I had only replaced the battery on my Pulsar 200NS motorcycle 3 months ago – just before I took it on a 2-month tour around SE Asia. My previous battery was about 2 years old and I didn’t want to risk a bad battery on the trip.
But shortly after returning to Singapore, and while performing maintenance on the bike, I had absent-mindedly left the key in the ignition and in the ON position. That severely drained the battery and was left with less than 5V. After an eventful jumpstart, stalling the engine down the road, and a good samaritan assisting in “push starting” my bike using his own motorcycle and his leg, I managed to get to KL and back without incident.
I happened to be round the corner and headed to Givi Point Singapore today. Honestly, it wasn’t only until last week that I knew that Singapore had a Givi Point. (Hey! I’m still very new to the motorcycle scene, yah!) And it wasn’t only until about three weeks back that I even knew that Givi stores are called Givi Point’s – until I visited the Givi Point in Penang.
I had a pretty good experience with the folks in Givi Point Penang. They were professional, seem to know their stuff, and very helpful. I eventually ended up getting a set of E36N side boxes from them – even though I was pretty certain that I could possibly get it for cheaper somewhere in Singapore if I looked hard enough. But I’m also the sort of person who’s willing to pay a little bit more for good service and expertise.
Deeply saddened by the passing of Mr S R Nathan, our sixth and longest running president, last evening. He passed away peacefully at the Singapore General Hospital on 22 Aug 2016, surrounded by family and loved ones, three weeks after suffering a 2nd stroke in two years.
Thank you for dedicating your life to the betterment of Singapore.
My set of Michelin Pilot Streets have done some 17,000km’s, including the horrible roads during my SE Asia tour. The ultra uneven Asian road surfaces that I’ve travelled on has taken it’s toll on these excellent tires. In fact, when I was in Penang, a fellow biker pointed out to me the unusual wear on the rear wheel (I was in a Givi store then and showing him my Pulsar 200NS). While on the centre stand and as the rear wheel spins, the outer circumference of the tire actually “shimmies”. (I later learnt that it’s probably “scalloping” or “cupping” – perfectly normal tire wear pattern.)
Yes! I’m on the road again! And yes! It’s with the Pulsar 200NS!
I had some business to perform in Kuala Lumpur and since I’d be travelling alone, I decided to take the bike instead of the car. And after the eventful low battery situation, getting stranded by stalling my engine and the good samaritan who saved my day, I’m on the Malaysian North-South Highway (NSHW), again.
And I’m glad I did. Because, at approximately 230km from KL, there was a really bad accident. A container truck from the opposite direction had lodged itself onto the middle divider and turned on its side. The cabin looked quite smashed up. And traffic from the opposite direction were directed onto this side of the road – I suspect to facilitate emergency vehicles to access the accident site quicker. But all these mean one thing – massive jam. I suspect that it’ll take at least an hour or two to clear the jam. And thankfully, the bike was nimble enough to squeeze through the traffic, and I still managed to travel at somewhat freeway speeds on the shoulder.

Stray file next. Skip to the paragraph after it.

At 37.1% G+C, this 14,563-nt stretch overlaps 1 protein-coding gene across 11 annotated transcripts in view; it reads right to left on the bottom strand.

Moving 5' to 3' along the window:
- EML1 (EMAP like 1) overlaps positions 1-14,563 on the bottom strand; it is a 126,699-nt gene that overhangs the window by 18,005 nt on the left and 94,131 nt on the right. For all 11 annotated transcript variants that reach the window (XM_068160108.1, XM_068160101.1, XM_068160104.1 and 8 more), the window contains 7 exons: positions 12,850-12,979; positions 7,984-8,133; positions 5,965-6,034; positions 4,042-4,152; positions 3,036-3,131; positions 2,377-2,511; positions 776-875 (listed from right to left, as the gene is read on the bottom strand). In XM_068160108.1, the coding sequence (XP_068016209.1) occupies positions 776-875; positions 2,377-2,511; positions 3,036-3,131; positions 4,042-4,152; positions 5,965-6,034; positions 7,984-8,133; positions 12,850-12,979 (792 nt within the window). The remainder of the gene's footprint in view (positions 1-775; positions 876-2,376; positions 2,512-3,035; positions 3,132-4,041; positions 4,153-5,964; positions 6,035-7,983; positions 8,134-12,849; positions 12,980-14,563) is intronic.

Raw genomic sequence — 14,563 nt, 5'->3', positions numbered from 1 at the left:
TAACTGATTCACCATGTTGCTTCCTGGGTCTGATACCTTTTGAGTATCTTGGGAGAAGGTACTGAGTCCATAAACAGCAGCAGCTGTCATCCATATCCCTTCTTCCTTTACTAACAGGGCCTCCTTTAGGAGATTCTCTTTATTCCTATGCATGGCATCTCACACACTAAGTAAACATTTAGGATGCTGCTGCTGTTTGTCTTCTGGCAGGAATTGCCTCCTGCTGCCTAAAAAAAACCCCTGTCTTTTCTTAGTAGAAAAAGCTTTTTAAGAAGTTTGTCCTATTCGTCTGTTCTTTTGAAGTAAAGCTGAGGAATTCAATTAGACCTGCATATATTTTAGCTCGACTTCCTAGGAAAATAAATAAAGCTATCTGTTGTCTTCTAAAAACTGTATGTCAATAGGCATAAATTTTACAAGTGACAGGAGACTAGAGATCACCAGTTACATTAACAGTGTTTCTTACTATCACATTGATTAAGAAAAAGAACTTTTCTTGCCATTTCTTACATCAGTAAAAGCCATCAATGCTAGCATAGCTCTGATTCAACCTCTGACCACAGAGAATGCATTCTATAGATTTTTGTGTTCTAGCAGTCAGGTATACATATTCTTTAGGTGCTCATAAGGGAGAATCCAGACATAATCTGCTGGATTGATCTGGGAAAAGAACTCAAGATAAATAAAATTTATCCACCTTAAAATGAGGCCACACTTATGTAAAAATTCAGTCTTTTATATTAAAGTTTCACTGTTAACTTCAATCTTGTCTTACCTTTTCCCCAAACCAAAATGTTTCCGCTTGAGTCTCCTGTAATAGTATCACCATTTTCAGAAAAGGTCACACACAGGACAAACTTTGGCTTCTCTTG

As I was preparing to leave home this morning, my bike refused to start. Turns out that I left my key in the ignition and inadvertently left it in the ON position. It didn’t occur to me that the bike was powered as I had the engine kill switch in the OFF position.
I whipped out my multimeter and measured the battery voltage – 4.67V??!? Wow! My 5V-USB-powered onboard bike cam must have zapped all its juice, and finally died when the battery went below 5V.
Oh great! 🙁 Just when I was about to start riding. I tried to connect my (old) spare motorcycle battery – which was reading 11.5V – parallel to it. Cranked… No joy.
Next, I pushed my bike to where my car was parked and connected a set of jumper cables (I always carry jumper cables in my car). Cranked… Still no joy.
The last 11,000km brought me through various kinds of roads – good roads, bad roads, dirt roads, potholes, gravel, off road, bumpy roads, grass, and almost every other variety of bad Asian road. Also together with the fall in northern Laos, there are several stuff I had planned to replace when I’m back in Singapore.
Happy Birthday Singapore! It’s been 51 great years, and I wish every Singaporean a fantastic and happy National Day!
After travelling for the last 2 months or so, it feels so good to be home. Fantastically smooth road surfaces, orderly traffic, and amazingly clean surroundings. It means so much to me to be back in time for your birthday.
08 Aug 2016, Monday. I didn’t want to wake up this morning. No, it wasn’t because of the “end of holiday” syndrome, but my entire body was aching. For the first time in a very long while (and the first time on this trip), I lay in bed until 9am. The hotel’s breakfast was from 7am to 10am. So I knew I was gonna miss breakfast if I didn’t pull myself out of bed. So reluctantly, I dragged myself out of bed, washed up, got changed, and headed downstairs to fill my stomach.
While at breakfast, a mild, throbbing headache started developing. “Oh, oh. Not good.” I said to myself. I recognised the signs. I think I’m falling ill soon. Being only 240km away from home, it wasn’t difficult to decide my destination for today.